Troop: AZ Merit test season calls for tips, best practices

Posted 4/7/21

Standardized testing season can be a stressful time for students even under normal circumstances.

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Troop: AZ Merit test season calls for tips, best practices


Standardized testing season can be a stressful time for students even under normal circumstances.

But, during a pandemic? Students will need every edge they can get.

Just as schools have had to adapt and innovate over the past year, it’s important that Arizona students strategize for success on the AzM2 standardized test this spring. Of course, make sure your child is well-rested and has a good breakfast the morning of the test. But there is much more you can do.

Consider these tips:

  • Develop a virtual study group with close family friends. Practice makes perfect. Did you know the Arizona Department of Education makes sample practice tests available online? Not only does this allow students to get a feel for the format and content of the real thing, it also provides useful scoring guides to give students an understanding of how they’ll be assessed.
  • Be in the moment.We all know how tough it can be to sit still for hours at a time, especially for children.  It’s important that students continue listening to their minds and bodies during the test. Reminding your child they’re in control can have a positive impact on their mindset, attitude and test-taking experience. Something as simple as a brief mid-test break to stand up and stretch or get a drink of water can make all the different in helping a student regroup and refocus.
  • Challenge your child to explain their thinking.Anyone can memorize information, but students should also be able to explain their thinking process. When quizzing your child, ask questions like: “How do you know that? Tell me how you got that answer.”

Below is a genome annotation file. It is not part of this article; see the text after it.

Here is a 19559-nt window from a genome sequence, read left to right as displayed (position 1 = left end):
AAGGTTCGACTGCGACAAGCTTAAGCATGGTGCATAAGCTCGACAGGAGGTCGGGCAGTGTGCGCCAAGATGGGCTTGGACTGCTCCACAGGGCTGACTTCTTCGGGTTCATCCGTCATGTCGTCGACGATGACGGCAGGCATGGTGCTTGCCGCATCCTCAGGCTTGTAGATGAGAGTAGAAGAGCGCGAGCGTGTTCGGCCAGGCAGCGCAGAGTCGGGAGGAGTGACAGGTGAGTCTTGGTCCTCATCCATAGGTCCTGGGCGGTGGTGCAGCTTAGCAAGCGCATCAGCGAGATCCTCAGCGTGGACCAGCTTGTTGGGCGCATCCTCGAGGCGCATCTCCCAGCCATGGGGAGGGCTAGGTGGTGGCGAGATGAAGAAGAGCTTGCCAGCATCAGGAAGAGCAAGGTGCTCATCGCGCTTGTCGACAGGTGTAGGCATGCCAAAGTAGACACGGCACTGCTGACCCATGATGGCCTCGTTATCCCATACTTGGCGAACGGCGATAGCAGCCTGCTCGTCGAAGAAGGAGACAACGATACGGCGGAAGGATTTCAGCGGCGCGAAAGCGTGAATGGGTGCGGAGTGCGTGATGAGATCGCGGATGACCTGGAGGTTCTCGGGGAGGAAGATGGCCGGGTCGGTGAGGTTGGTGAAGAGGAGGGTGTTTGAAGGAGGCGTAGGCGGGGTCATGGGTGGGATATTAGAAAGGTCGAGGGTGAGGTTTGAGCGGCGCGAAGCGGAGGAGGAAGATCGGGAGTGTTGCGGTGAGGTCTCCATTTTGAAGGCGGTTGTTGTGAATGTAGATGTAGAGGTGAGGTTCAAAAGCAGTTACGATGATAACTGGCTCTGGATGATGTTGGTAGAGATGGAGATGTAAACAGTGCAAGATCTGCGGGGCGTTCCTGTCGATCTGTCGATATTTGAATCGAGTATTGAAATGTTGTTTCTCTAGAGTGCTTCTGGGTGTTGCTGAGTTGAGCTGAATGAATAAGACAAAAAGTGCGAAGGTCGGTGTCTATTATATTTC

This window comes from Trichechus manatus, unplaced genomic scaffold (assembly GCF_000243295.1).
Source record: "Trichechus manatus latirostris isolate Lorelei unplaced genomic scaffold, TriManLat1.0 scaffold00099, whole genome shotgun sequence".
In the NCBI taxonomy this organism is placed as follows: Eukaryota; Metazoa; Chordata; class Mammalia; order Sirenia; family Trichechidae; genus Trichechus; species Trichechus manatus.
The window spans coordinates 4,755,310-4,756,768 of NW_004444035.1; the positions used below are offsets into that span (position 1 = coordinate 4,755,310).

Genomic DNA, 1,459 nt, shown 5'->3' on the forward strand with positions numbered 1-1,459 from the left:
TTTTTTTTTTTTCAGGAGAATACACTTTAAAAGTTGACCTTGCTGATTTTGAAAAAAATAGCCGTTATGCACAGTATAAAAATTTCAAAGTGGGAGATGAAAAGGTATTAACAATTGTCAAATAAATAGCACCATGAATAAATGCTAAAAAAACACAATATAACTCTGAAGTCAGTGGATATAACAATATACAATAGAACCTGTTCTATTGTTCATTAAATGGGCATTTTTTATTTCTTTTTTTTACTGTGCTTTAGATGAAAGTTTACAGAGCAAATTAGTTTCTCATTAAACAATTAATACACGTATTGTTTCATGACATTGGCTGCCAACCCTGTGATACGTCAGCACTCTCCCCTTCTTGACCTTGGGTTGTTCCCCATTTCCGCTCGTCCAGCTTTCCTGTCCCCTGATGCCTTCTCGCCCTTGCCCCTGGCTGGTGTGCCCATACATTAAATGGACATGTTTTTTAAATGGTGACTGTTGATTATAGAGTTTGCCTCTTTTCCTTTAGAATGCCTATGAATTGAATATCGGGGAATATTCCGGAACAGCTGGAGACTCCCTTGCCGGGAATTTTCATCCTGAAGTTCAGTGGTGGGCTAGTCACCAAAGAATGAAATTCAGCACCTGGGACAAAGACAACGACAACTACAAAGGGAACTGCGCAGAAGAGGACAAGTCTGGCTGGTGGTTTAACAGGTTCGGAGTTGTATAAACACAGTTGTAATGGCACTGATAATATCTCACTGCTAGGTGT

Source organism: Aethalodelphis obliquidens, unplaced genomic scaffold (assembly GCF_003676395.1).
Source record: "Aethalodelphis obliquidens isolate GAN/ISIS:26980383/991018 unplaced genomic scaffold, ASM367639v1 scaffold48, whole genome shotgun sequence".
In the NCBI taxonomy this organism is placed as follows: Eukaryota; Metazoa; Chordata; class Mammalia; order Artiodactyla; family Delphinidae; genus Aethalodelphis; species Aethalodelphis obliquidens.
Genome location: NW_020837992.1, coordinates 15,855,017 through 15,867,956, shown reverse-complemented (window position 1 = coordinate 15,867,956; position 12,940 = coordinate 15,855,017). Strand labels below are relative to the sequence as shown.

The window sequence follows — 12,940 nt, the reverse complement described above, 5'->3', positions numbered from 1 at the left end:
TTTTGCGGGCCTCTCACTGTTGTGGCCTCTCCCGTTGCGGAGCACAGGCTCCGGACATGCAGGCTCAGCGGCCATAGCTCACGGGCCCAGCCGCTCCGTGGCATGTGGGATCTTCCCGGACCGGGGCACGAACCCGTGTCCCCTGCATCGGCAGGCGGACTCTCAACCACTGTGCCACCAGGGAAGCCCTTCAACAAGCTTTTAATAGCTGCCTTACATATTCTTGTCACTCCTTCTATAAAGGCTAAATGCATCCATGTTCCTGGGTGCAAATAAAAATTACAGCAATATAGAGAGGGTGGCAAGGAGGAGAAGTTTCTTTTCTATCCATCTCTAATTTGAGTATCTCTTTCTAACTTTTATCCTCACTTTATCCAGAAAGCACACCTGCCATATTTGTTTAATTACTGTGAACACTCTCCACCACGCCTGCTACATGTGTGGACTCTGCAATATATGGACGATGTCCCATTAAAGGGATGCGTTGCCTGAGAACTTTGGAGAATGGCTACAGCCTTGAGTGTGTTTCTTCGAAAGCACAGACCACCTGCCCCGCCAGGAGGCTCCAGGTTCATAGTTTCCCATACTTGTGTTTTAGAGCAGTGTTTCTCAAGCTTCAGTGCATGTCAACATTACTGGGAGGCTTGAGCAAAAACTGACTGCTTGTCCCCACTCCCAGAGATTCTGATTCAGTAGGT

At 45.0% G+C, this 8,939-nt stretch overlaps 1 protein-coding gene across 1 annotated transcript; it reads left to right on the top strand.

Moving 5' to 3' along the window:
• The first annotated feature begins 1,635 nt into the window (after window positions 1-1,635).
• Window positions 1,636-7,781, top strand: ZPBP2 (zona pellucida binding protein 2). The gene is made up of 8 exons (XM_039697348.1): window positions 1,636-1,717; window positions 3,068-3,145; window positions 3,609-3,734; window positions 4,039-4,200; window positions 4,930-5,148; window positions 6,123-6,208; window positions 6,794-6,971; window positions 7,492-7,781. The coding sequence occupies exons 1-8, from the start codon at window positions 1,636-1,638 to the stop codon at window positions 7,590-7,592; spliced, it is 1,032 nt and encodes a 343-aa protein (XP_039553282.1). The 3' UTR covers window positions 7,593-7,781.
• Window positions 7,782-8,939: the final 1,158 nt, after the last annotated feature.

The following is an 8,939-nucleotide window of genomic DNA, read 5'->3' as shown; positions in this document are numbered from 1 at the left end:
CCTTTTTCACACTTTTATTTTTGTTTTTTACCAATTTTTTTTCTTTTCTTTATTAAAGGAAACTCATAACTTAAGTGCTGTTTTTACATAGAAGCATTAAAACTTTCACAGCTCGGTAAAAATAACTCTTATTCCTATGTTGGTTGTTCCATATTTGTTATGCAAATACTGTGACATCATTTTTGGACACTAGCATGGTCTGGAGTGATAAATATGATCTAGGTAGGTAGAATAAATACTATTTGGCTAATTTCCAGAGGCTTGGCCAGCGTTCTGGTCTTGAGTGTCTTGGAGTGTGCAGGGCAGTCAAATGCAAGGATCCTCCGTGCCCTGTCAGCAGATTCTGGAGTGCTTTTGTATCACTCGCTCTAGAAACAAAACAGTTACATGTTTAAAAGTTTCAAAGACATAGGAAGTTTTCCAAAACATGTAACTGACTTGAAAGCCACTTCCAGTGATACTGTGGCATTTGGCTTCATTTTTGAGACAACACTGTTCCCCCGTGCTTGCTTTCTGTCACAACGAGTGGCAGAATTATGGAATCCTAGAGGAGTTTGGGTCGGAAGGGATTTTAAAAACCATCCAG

• Read, annotate, summarize and reread. When taking the reading exam, students should read the passage with the question in mind and highlight or note key words or details along the way. Summarizing the content is also helpful and could help students think critically about what they read. Students should ask themselves, “If I had to tell someone in one sentence what this passage is about, what would I say?” Also, encourage your child to always reread the text, even if they feel absolutely sure they know the answer the first time. Better safe than sorry!
  • Find the “smarty” answer! Assessments will generally have three types of options: the “Smarty” response, which is the correct answer; the “Trickster” option, which sounds like it could be correct, but isn’t (don’t be fooled!); and the last option, which is clearly wrong. As your student works through practice problems, have them label each response and ask them to explain their reasoning.
  • Build up reading stamina. The amount of content on tests can be overwhelming, especially for younger students. Practicing fluent reading prior to the test will your child build stamina and improve their engagement with text. Ask them to read a passage aloud from beginning to end without stopping, and use a stopwatch to record how long it takes them. While state tests are usually not timed, this is a good way to help students stay focused throughout the testing period.

Finally, remember: standardized assessments are not a contest. Rather, they are a valuable opportunity to evaluate a student’s strengths and shortcomings, and to monitor and adjust accordingly. Encourage your child to do their best, but try not to stress. If this is their first time taking the test, they’ll have plenty more opportunities in the years ahead.

Good luck.

Dr. Michael Troop is the Deputy Superintendent of Legacy Traditional Schools.